Nightmares are more common in people who sleep longer
Nightmares are more common in people who sleep more than nine hours a night, according to British researchers, who also identified other factors. So, if you have too many bad dreams, set your alarm clock earlier.
Nobody likes to have nightmares. Especially since these bad dreams can prevent you from enjoying a night of restful sleep. Nightmares are common after a traumatic or stressful event (death of a loved one, exams...), and in people suffering from a post-traumatic shock (attack, war, violence...). But many people have nightmares from time to time and about 5% of the population would have them every week.
Psychiatric disorders are associated with a higher frequency of bad dreams. For example, half of the people with borderline personality disorder have nightmares and at least 10% of schizophrenics have bad dreams. In addition, nightmares are correlated with psychological distress, self-harm and suicidal behaviors.
But what factors contribute to bad dreams? To answer this question, researchers at Oxford University in the United Kingdom conducted a study of nightmares in the general population. The team recruited 846 people through advertisements in the media and databases of candidates for sleep studies. Participants completed an online survey.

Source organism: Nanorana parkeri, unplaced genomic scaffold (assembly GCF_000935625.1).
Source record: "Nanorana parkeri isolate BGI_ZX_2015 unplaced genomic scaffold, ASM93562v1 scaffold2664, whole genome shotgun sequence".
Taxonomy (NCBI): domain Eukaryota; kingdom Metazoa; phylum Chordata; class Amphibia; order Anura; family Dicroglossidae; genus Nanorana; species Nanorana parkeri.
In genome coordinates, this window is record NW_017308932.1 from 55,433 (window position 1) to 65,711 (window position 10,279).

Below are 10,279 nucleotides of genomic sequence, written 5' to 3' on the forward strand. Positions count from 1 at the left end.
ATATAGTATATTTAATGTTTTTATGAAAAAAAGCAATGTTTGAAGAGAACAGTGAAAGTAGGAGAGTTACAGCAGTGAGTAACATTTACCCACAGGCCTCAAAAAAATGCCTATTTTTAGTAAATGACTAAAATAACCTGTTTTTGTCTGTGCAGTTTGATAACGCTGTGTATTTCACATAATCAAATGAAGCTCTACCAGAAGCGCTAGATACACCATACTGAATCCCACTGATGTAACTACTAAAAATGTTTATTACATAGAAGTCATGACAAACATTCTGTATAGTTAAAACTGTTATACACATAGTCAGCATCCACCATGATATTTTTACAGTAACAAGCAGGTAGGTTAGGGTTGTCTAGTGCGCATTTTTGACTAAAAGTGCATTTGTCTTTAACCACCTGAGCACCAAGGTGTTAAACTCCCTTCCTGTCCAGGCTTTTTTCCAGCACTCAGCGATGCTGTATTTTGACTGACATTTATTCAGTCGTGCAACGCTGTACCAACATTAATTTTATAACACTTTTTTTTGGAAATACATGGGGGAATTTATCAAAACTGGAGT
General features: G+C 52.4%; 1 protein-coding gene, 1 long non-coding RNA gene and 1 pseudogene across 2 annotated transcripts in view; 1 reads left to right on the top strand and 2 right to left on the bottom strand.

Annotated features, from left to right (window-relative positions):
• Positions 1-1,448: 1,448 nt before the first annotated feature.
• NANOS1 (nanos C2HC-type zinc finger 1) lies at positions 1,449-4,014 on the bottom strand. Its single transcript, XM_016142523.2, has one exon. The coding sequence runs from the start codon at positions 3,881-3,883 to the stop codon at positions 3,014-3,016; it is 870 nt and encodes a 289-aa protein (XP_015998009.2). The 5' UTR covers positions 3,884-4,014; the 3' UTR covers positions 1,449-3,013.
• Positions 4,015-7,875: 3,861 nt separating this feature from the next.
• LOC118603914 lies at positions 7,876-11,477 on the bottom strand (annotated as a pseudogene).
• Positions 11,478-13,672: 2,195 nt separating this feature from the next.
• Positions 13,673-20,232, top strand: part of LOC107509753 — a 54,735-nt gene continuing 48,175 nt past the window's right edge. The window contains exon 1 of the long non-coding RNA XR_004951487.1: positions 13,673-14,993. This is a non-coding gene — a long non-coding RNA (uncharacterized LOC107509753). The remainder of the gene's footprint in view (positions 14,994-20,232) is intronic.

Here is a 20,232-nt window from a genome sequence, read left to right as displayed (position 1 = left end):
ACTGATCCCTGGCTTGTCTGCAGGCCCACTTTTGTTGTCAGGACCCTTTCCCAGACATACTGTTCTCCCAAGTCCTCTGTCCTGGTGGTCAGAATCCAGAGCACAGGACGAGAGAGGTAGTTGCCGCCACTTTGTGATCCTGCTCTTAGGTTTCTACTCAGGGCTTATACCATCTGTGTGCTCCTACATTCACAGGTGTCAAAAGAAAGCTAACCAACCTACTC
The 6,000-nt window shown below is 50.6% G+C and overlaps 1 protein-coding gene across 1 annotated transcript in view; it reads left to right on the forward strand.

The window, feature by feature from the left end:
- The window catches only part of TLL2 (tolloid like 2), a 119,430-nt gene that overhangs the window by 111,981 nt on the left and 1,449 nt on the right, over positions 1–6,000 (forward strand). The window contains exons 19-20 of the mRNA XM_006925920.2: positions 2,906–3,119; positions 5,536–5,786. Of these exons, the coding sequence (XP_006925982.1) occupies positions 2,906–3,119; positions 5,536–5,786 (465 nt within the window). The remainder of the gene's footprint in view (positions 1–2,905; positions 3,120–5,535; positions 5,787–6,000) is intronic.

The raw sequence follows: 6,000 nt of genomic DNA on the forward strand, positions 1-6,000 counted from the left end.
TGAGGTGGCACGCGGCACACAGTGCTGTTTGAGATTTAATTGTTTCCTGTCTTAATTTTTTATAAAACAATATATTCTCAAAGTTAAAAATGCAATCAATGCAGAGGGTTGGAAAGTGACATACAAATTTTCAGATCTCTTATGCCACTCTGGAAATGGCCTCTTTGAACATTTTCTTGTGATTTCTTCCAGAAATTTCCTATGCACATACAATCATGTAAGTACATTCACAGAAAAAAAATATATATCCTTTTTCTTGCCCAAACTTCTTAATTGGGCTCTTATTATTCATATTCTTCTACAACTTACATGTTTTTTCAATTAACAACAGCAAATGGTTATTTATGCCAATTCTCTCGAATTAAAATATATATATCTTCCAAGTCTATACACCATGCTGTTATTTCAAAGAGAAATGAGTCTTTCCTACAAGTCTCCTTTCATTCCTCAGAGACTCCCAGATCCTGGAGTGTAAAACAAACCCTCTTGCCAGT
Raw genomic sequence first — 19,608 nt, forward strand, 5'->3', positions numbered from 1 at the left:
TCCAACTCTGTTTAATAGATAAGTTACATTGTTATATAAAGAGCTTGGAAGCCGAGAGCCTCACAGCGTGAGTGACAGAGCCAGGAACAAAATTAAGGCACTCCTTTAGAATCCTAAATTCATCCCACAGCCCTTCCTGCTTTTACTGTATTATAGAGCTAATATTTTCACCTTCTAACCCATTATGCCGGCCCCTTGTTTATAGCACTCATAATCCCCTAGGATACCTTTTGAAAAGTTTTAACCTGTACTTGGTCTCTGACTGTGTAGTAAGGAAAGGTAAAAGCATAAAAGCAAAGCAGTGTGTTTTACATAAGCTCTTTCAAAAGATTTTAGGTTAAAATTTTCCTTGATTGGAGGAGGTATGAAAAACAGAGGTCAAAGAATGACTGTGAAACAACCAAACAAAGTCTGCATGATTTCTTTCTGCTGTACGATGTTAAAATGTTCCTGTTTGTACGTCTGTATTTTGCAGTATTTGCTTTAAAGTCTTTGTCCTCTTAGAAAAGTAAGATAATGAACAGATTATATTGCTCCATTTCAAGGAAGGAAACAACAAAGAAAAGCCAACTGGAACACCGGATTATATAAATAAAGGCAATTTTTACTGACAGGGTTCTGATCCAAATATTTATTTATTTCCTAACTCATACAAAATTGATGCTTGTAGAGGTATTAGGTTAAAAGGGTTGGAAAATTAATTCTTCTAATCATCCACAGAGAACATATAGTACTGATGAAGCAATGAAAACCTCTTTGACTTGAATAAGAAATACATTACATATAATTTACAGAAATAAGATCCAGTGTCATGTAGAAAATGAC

For example, they were asked to indicate the number and severity of nightmares experienced in the previous two weeks. They also answered questions about their lives: recent divorce, tendency to worry, amount of sleep, alcohol consumption. The results are presented in the journal Social Psychiatry and Psychiatric Epidemiology.
Worry and long sleep promote nightmares
Not surprisingly, worrying about the future was related to the risk of bad dreams and their severity. It was actually the main factor associated with nightmares. Indeed, if we brood over our worries when we go to bed, this feeds negative elements into our dreams, hence the greater number of bad dreams. Because dreams are often a reflection of experiences during the day. A vicious circle can be established: daily worries feed the nightmares which amplify the worries the next day, etc.
The team also found a statistically weaker relationship between nightmare frequency and sleeping more than nine hours per night. One hypothesis is that sleeping longer increases the time spent in REM sleep, the phase of sleep where dreams are most frequent. This phenomenon could be combined with worry: people who have nightmares tend to have disturbed sleep, which increases their worry and makes them sleep more the rest of the week, and they still have bad dreams.
Physical exercise did not appear to be associated with nightmare risk, nor did alcohol, which may seem surprising. Hallucinogenic experiences and paranoia were, however, associated with bad dreams.
The researchers therefore advise people who sleep more than nine hours and have a lot of nightmares to force themselves to sleep less.
Interested in similar topics? You may also be interested in this article: Can sleep deprivation kill - is it really worth going to bed later?
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